Monday, 12 November 2012

Review: Last Argument of Kings

Last Argument of Kings
Last Argument of Kings by Joe Abercrombie

My rating: 5 of 5 stars

In the end everyone gets what they deserve.

A shift of power has come to the Union. The King lies on his deathbed. The nobility scramble for their claim to the throne, as the peasants revolt to snatch their freedoms.

Good men are needed to set right the balance of power. If only Inquisitor Glokta could balance long enough on his crippled legs and stick to relieve himself, let alone tilt the scales in the favour of the many.

Jezal Dan Luthar understands the needs of the many – but he rathers the needs of the few. A few being namely one. Himself. Abandoning his quests for glory and betterment, he turns to love and its pursuit. Though, the pursuit of glory might have been an easier chase after all…

Logen Ninefingers is tired or running, chasing, hiding. As his father said, ‘Once you've got a task to do, it's better to do it than live with the fear of it’. So it’s time to go back to the North, to do one last battle, to face his friends and enemies – and he goes with the greatest of both at his side, for the Bloody Nine goes with him.

In the end a man finds his measure. He set his own rules, and breaks them. But there is no rule more terrible to break than ‘The First Law’ itself…

Joe Abercrombie’s ‘The Last Argument of Kings’ is the finale for his ‘The First Law’ series. ‘The Last Argument of Kings’ is an ending fit for a king.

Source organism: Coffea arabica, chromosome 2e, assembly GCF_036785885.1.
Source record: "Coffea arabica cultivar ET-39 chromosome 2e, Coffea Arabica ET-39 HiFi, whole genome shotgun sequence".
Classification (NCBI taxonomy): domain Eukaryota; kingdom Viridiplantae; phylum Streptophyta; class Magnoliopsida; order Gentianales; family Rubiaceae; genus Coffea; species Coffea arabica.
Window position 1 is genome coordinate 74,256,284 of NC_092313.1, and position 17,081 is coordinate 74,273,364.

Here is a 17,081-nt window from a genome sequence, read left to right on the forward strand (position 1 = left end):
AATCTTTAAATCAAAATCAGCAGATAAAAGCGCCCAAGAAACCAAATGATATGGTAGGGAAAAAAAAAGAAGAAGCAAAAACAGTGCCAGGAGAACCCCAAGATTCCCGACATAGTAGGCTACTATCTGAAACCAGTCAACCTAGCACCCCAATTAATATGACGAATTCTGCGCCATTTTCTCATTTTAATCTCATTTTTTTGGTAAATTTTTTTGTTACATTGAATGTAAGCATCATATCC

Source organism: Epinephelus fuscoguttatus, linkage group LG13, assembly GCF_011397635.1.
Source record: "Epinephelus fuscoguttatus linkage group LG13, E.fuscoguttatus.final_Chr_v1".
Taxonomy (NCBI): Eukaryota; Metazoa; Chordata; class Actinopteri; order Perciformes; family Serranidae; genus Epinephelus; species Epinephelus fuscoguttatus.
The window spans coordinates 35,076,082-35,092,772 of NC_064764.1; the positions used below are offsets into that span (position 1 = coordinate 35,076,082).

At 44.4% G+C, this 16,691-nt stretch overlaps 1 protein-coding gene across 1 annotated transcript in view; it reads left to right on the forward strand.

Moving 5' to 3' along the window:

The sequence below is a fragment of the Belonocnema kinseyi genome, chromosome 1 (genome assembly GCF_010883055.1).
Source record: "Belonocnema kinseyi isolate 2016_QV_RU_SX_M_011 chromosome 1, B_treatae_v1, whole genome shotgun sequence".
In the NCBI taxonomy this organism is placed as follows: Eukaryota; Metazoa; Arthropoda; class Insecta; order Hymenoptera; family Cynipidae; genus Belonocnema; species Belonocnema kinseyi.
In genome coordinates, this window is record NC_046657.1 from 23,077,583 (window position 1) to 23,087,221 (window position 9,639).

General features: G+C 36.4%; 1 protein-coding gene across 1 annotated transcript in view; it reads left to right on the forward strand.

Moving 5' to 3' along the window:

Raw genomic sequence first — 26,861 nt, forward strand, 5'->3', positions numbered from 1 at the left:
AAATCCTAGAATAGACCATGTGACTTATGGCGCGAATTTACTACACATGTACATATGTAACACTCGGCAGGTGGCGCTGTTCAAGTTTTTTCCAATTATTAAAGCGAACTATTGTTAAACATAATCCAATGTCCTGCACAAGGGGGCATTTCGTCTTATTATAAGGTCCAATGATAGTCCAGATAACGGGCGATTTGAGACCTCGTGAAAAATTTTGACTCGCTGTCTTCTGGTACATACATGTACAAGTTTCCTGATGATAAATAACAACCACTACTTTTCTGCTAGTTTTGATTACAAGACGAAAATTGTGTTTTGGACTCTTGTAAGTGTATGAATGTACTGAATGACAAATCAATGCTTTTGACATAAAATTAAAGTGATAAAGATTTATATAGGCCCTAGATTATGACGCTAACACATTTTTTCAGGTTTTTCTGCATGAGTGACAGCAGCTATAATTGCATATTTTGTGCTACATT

In ‘The Last Argument of Kings’, everyone gets what they deserve. Our favourite cast of miscreants is thrown to the dogs one last time, fighting for all their worth. In true Abercrombie fashion, the characters kick-bite-gnaw-and-scratch their way through the novel. As a reader, I urged them on, glorying with them in their victories (no matter how slight), and mourning in their losses. It’s an ode to a great storyteller that you want a character to win, and Abercrombie certainly knows how to keep that last triumph just out of reach.

The fight scenes up until this point have been fantastic. Now, they’re epic. Abercrombie zooms in and out of his POV characters, providing a bird’s-eye view of the battles, whilst maintaining empathy for individuals caught in the middle of it all. The line between good and evil is blurred in the mud and the blood of the battle, and we’re reminded that the battles are fought between men, each with their own decisions be they good or bad.

With so many ties strewn about the plot, Abercrombie masterfully weaves them into a masterpiece. Drawing on threads two-books old, the final twists and turns will leave the reader wanting more, even after the satisfactory close.

True to his ‘realistic’ approach, Abercrombie closes the book on several characters’ stories, whilst leaving room for further exploits with others. Though some fans and readers may find this bittersweet, I like it. I mean, just because the words stop doesn’t mean that these characters stop living, does it?

‘The Last Argument of Kings’ is one of the books where you curse yourself because you should’ve seen it coming – but you didn’t. But make sure you don’t miss out by not chancing it a read!

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